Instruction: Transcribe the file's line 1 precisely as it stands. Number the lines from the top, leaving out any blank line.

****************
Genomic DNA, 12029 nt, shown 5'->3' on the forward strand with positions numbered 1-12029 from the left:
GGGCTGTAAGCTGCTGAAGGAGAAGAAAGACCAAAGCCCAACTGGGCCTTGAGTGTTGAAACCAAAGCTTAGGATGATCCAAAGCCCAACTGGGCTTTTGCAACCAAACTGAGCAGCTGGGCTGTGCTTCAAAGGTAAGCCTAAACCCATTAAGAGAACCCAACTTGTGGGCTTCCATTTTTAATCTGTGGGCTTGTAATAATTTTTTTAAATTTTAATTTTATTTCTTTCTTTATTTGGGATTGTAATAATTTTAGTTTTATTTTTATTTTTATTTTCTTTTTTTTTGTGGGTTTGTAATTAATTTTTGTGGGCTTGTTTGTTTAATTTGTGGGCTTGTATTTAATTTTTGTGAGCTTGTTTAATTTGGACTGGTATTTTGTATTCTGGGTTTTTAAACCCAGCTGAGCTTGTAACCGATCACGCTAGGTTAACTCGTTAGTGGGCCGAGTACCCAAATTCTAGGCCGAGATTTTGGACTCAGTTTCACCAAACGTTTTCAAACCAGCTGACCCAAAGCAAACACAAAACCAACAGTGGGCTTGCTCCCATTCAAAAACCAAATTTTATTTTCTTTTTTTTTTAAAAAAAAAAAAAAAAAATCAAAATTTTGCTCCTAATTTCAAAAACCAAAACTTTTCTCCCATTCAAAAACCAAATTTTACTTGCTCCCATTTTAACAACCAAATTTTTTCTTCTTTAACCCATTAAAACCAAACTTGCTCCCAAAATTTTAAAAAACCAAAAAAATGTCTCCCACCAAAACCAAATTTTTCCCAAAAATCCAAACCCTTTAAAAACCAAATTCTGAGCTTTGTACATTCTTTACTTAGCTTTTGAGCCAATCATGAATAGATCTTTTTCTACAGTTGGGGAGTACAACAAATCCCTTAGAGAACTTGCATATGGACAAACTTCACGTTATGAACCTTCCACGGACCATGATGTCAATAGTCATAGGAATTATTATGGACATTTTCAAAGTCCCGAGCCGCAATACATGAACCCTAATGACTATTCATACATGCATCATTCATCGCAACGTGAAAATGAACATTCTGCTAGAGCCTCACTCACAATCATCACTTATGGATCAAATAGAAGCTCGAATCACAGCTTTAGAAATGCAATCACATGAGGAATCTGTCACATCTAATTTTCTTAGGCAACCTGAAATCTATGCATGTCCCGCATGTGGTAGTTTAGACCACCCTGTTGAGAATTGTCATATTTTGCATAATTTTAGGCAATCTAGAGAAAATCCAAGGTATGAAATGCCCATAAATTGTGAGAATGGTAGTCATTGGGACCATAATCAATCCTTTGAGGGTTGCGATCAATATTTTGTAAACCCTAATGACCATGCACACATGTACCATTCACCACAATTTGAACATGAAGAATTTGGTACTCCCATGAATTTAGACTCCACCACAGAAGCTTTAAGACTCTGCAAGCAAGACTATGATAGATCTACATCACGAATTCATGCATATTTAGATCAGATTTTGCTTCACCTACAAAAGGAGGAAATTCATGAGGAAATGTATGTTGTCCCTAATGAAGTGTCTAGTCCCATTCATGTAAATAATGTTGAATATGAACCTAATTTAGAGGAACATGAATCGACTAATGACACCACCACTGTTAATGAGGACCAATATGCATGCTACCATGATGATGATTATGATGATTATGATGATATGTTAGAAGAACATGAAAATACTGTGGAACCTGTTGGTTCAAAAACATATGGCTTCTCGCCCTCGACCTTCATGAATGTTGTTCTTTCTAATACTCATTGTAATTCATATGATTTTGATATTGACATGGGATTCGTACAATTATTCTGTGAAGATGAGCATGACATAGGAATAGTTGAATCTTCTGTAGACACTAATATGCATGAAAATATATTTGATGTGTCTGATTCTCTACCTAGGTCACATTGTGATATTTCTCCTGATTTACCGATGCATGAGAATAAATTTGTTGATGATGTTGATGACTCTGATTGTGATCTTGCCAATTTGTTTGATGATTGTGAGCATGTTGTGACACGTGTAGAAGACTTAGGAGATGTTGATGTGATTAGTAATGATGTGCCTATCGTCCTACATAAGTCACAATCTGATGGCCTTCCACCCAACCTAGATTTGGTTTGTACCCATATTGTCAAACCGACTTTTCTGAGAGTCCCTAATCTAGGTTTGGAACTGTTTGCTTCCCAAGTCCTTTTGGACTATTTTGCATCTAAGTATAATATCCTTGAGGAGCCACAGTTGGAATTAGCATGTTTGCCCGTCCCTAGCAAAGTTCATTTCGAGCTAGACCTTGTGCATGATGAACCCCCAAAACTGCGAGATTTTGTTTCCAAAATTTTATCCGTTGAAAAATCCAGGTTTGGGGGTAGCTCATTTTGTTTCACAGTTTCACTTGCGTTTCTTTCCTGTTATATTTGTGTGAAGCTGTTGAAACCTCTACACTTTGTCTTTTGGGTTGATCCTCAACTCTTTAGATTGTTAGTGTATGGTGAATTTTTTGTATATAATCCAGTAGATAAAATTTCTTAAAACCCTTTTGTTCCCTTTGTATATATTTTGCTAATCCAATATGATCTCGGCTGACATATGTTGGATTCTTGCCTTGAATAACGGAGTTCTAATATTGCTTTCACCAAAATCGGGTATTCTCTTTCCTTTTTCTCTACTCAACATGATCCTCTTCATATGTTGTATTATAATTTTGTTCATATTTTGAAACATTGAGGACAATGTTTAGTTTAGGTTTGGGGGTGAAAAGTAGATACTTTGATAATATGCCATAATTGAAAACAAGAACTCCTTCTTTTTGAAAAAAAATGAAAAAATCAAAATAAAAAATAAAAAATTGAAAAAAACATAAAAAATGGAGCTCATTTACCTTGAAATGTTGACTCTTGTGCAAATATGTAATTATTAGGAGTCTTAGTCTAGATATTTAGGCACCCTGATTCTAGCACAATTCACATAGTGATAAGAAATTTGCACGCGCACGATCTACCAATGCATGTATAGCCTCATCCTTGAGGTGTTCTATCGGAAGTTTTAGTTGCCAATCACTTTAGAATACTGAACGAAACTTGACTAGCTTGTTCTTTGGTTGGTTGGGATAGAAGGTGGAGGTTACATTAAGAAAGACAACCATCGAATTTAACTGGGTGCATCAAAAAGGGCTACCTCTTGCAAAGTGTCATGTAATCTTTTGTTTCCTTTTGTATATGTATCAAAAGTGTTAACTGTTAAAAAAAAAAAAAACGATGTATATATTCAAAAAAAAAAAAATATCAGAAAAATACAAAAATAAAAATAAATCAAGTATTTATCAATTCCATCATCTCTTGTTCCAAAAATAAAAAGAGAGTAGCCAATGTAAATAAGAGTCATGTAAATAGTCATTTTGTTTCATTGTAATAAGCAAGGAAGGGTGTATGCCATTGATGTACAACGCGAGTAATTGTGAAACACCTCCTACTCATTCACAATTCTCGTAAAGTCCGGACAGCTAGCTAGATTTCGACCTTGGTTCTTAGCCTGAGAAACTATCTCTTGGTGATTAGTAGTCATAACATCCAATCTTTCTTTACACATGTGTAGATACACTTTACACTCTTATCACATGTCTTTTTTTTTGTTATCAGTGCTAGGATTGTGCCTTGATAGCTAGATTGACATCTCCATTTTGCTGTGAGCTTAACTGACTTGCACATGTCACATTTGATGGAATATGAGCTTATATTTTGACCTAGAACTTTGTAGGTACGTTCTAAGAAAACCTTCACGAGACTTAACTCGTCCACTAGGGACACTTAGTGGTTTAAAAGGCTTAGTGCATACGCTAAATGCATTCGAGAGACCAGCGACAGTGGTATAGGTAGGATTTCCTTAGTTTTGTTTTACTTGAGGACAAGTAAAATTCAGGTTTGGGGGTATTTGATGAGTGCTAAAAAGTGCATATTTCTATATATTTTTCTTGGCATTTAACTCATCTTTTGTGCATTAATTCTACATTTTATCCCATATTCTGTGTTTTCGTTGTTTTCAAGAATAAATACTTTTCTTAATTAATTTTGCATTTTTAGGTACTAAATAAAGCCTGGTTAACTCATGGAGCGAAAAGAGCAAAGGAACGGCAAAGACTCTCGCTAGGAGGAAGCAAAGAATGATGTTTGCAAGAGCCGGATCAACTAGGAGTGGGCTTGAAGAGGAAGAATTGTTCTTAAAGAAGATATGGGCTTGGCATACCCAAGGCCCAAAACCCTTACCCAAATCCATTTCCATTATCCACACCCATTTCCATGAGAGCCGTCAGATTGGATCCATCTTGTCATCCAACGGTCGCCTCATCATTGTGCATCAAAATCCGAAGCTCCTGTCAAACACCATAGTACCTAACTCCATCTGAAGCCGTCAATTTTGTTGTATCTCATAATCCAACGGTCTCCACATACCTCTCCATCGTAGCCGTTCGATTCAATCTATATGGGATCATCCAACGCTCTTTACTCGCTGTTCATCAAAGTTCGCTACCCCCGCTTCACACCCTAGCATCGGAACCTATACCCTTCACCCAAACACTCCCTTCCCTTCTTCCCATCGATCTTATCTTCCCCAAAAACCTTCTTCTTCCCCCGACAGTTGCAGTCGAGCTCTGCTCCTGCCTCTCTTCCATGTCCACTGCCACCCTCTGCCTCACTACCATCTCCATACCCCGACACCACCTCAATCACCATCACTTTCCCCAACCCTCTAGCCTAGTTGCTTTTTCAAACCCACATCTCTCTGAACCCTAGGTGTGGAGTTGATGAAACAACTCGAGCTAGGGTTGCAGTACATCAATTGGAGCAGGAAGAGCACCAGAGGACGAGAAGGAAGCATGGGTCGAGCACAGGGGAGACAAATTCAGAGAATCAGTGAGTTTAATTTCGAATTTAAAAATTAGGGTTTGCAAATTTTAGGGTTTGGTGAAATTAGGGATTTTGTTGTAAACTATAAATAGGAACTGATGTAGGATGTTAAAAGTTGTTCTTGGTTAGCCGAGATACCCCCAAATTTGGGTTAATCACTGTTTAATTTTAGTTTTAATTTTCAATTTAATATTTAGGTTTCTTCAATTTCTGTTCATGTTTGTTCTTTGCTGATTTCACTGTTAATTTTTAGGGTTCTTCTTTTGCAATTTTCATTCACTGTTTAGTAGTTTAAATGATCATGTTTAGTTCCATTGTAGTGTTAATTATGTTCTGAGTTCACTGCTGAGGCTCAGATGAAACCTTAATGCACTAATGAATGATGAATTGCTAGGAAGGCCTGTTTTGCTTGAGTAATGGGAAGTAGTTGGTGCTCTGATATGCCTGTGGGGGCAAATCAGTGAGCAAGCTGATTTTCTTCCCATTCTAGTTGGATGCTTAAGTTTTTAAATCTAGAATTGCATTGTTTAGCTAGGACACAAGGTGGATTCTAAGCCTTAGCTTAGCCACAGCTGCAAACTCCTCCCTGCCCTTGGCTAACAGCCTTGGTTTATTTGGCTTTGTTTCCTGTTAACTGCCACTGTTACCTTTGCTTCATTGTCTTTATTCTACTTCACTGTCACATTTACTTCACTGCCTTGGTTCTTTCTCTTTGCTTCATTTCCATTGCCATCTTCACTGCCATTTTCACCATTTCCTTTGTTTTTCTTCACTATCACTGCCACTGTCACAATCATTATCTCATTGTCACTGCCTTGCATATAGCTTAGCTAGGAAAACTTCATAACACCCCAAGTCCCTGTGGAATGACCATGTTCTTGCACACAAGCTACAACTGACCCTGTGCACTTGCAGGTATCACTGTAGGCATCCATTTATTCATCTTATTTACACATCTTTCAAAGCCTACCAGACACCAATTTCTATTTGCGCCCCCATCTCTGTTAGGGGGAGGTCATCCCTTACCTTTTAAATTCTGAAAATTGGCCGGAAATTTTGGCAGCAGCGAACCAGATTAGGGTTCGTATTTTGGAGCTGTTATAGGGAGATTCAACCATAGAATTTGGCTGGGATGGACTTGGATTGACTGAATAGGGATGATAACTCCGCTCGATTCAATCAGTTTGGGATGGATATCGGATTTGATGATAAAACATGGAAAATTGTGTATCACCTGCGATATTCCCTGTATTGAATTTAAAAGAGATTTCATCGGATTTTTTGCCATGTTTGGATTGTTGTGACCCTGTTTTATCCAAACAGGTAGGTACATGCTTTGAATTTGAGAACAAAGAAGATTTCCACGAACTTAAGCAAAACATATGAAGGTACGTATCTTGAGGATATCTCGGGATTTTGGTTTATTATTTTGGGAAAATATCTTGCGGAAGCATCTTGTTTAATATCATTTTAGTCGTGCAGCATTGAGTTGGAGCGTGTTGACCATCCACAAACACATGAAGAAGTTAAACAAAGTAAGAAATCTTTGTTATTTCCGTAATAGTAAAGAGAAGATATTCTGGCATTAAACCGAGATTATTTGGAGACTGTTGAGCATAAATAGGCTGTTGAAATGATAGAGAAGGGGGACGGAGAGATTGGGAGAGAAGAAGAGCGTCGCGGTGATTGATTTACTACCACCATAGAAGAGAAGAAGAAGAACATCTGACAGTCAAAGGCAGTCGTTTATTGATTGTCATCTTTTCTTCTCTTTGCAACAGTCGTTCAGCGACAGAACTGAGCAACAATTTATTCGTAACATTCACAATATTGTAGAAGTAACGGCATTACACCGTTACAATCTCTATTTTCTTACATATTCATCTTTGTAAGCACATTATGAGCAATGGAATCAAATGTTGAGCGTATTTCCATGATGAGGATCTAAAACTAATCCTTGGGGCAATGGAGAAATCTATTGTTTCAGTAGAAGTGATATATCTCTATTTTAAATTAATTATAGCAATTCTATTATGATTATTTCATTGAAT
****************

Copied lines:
Genomic DNA, 12029 nt, shown 5'->3' on the forward strand with positions numbered 1-12029 from the left: